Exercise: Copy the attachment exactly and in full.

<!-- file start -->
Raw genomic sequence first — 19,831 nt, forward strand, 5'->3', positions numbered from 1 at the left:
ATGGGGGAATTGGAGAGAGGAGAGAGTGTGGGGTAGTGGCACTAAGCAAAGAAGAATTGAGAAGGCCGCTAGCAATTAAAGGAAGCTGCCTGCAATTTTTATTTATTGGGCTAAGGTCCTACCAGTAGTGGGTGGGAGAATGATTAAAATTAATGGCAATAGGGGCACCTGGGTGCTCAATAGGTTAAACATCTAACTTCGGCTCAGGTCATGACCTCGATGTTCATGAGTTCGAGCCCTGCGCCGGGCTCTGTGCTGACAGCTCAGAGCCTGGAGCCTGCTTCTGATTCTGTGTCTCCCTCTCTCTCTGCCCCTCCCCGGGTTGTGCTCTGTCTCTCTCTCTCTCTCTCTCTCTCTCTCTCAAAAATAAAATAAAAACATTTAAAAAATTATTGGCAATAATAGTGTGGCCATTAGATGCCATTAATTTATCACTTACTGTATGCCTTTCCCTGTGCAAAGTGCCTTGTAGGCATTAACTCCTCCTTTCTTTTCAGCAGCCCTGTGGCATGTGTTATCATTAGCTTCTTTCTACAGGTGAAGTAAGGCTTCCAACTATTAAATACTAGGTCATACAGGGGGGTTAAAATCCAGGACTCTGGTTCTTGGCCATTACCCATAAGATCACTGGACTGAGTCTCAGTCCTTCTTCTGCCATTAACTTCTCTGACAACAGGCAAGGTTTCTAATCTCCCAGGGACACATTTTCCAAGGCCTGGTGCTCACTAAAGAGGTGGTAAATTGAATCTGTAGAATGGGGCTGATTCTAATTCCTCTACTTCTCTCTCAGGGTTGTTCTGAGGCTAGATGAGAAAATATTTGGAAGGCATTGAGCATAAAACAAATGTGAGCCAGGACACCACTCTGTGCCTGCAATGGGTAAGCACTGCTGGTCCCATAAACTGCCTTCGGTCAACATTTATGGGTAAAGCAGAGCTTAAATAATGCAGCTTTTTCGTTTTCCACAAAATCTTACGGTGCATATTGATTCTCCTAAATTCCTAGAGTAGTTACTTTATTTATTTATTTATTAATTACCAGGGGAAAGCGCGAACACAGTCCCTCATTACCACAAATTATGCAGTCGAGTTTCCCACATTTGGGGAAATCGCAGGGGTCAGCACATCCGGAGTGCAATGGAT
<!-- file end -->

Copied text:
Raw genomic sequence first — 19,831 nt, forward strand, 5'->3', positions numbered from 1 at the left:
ATGGGGGAATTGGAGAGAGGAGAGAGTGTGGGGTAGTGGCACTAAGCAAAGAAGAATTGAGAAGGCCGCTAGCAATTAAAGGAAGCTGCCTGCAATTTTTATTTATTGGGCTAAGGTCCTACCAGTAGTGGGTGGGAGAATGATTAAAATTAATGGCAATAGGGGCACCTGGGTGCTCAATAGGTTAAACATCTAACTTCGGCTCAGGTCATGACCTCGATGTTCATGAGTTCGAGCCCTGCGCCGGGCTCTGTGCTGACAGCTCAGAGCCTGGAGCCTGCTTCTGATTCTGTGTCTCCCTCTCTCTCTGCCCCTCCCCGGGTTGTGCTCTGTCTCTCTCTCTCTCTCTCTCTCTCTCTCTCAAAAATAAAATAAAAACATTTAAAAAATTATTGGCAATAATAGTGTGGCCATTAGATGCCATTAATTTATCACTTACTGTATGCCTTTCCCTGTGCAAAGTGCCTTGTAGGCATTAACTCCTCCTTTCTTTTCAGCAGCCCTGTGGCATGTGTTATCATTAGCTTCTTTCTACAGGTGAAGTAAGGCTTCCAACTATTAAATACTAGGTCATACAGGGGGGTTAAAATCCAGGACTCTGGTTCTTGGCCATTACCCATAAGATCACTGGACTGAGTCTCAGTCCTTCTTCTGCCATTAACTTCTCTGACAACAGGCAAGGTTTCTAATCTCCCAGGGACACATTTTCCAAGGCCTGGTGCTCACTAAAGAGGTGGTAAATTGAATCTGTAGAATGGGGCTGATTCTAATTCCTCTACTTCTCTCTCAGGGTTGTTCTGAGGCTAGATGAGAAAATATTTGGAAGGCATTGAGCATAAAACAAATGTGAGCCAGGACACCACTCTGTGCCTGCAATGGGTAAGCACTGCTGGTCCCATAAACTGCCTTCGGTCAACATTTATGGGTAAAGCAGAGCTTAAATAATGCAGCTTTTTCGTTTTCCACAAAATCTTACGGTGCATATTGATTCTCCTAAATTCCTAGAGTAGTTACTTTATTTATTTATTTATTAATTACCAGGGGAAAGCGCGAACACAGTCCCTCATTACCACAAATTATGCAGTCGAGTTTCCCACATTTGGGGAAATCGCAGGGGTCAGCACATCCGGAGTGCAATGGAT